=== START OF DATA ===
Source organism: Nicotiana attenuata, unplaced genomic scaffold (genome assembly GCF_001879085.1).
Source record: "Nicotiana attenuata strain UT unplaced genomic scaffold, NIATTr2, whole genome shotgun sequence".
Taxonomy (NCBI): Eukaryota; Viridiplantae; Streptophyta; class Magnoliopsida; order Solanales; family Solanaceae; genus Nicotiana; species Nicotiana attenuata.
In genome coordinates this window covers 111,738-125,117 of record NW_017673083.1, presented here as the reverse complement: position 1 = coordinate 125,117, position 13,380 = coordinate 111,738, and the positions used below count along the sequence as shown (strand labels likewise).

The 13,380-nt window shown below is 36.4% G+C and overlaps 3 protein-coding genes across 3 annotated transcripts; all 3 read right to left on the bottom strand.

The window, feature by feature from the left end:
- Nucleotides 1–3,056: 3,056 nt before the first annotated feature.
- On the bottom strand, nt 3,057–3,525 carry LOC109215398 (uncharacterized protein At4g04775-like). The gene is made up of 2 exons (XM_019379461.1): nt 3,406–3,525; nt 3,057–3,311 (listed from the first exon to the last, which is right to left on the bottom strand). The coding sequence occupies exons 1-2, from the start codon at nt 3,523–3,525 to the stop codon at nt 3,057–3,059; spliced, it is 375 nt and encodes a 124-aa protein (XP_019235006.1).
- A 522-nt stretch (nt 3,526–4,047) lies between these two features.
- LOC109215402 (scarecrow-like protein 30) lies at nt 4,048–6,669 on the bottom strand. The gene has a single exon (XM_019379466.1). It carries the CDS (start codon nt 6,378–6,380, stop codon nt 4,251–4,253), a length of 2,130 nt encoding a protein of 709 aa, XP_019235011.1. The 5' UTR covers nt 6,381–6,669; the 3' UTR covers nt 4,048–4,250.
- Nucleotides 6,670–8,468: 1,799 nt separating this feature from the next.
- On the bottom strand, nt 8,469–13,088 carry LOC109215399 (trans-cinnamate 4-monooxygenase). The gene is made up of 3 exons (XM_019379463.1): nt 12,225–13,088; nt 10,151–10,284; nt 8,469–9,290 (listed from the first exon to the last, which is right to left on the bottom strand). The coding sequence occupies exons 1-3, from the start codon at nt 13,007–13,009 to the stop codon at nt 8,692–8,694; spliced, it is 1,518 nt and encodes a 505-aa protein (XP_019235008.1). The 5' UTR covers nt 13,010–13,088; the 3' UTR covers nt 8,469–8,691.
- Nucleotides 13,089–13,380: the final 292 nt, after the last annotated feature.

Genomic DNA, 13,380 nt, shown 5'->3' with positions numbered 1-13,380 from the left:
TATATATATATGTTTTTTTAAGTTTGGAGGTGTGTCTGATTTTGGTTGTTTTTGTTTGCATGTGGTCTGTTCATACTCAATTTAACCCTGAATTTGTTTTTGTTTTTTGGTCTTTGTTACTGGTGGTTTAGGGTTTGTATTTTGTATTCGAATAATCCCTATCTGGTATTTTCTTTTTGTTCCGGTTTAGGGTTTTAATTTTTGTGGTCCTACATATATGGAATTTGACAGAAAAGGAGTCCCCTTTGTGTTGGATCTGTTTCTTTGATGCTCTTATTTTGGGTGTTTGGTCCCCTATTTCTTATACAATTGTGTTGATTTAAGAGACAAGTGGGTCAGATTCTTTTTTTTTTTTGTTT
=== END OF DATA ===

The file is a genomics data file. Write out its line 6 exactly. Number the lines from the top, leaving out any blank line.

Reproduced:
The window, feature by feature from the left end: